Mortgage Scam Targeting Military Wives and Veterans
A mortgage scam has been targeting military wives and veterans over the past decade and the scam artists running the operation are determined to steal from military wives like you.
According to an FTC report in 2014, 5% of fraud complaints were comprised of banking and lending scams. A vast majority of these scams originate in the United States and often involve claims that their loan offers are endorsed by the government.
In June of 2010, the FBI and the Department of Justice put together Operation Stolen Dreams, a mortgage fraud take-down that targeted scam artists around the country.
How the Scam Works
A scam alert published on the Better Business Bureau blog in 2016 noted that mortgage loan scams are targeting service men and women. According to the alert, the scammers would send refinancing opportunities with claims that said opportunities are endorsed by the US Department of Veterans Affairs. The offer includes the scammer’s telephone numbers and other contact details.
Once an interested party calls the number, the scammer guarantees affordable interest rates despite the fact that legitimate financial institutions never guarantee mortgage loan rates upfront. Some of these scammers even ask for a small fee to guarantee a loan approval.
The North Carolina Department of Justice writes that those who prey on service men and women and their loved ones “have no shame” and that they are “heartless crooks.”
Scam Artists Targeting Veterans
It’s not just wives of service men who are being targeted by scammers. Our veterans are being targeted too and some fall for fraudulent offers both online and offline. According to a report by the American Association of Retired Persons, approximately 8 in 10 veterans experienced a scam attempt in the last decade. The offers mostly discussed government programs that don’t exist.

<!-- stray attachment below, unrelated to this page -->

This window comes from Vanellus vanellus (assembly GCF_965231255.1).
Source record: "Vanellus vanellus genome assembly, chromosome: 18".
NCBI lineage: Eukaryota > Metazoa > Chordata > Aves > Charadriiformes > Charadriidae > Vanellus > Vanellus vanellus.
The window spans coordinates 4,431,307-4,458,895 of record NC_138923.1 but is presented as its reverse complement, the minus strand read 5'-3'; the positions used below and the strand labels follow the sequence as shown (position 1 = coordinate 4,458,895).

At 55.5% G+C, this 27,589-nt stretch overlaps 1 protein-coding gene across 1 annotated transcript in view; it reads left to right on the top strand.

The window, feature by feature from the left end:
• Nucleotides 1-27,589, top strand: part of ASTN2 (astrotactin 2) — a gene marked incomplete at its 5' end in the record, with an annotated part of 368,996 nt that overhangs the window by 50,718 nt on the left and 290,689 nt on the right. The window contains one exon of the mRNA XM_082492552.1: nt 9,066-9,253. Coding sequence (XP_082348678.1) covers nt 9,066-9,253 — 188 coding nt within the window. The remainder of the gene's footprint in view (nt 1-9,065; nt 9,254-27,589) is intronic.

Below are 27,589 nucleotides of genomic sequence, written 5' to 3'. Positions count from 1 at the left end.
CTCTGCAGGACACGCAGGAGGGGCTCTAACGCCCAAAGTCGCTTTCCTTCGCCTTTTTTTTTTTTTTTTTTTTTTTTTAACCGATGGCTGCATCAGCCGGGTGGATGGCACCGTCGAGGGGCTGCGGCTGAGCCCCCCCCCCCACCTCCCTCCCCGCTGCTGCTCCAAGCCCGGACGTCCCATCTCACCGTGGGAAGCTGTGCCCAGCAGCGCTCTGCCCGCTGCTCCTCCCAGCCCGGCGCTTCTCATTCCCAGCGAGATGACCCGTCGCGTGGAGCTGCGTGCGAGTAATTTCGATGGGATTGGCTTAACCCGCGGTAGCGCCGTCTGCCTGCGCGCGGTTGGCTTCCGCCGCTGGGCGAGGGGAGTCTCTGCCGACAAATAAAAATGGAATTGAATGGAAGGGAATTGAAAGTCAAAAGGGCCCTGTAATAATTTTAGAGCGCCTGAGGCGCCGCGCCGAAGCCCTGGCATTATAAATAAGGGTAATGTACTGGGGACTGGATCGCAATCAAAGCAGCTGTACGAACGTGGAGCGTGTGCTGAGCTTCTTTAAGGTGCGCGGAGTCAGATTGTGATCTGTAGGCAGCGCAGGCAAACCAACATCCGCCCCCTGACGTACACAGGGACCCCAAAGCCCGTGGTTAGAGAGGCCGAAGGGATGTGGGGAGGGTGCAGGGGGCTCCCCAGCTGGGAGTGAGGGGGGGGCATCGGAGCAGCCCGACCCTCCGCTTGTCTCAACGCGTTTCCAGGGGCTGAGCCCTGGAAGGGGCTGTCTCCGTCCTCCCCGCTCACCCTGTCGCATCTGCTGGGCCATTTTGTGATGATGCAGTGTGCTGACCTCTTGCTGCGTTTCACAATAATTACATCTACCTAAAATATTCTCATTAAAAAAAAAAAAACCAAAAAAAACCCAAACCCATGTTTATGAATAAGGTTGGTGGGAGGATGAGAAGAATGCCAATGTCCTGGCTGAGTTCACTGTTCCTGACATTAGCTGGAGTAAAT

Based on an FBI bulletin, seniors are usually targeted in reverse mortgage scams because many of them could no longer afford their mortgage. In order to avoid being the victim of mortgage scams, the FBI notes that seniors shouldn’t reply to unsolicited advertisements. Seniors are also advised to research financial institutions they are planning to transact with. Calling the Federal Housing Administration for advice is also a good idea.
Don’t Get Taken for a Ride
Advertisements promising loans to people with bad credit have been making the rounds online. Whether they’re offering refinancing or any other type of loan, the operators ask for the same thing – upfront payment for their help. Advance fee loans are bad news for anyone because after paying the fee, you won’t hear from the loan officer anymore.
Some are more cunning than others, according to experts. Scam artists wanting you to lower your guard will try to establish a connection to the military. They would later try to exploit either your patriotism or your desire to save on your next real property purchase to make a quick buck.
It is important to be vigilant when shopping for loans. If a financial institution seems suspicious to you, make sure that you file a report immediately.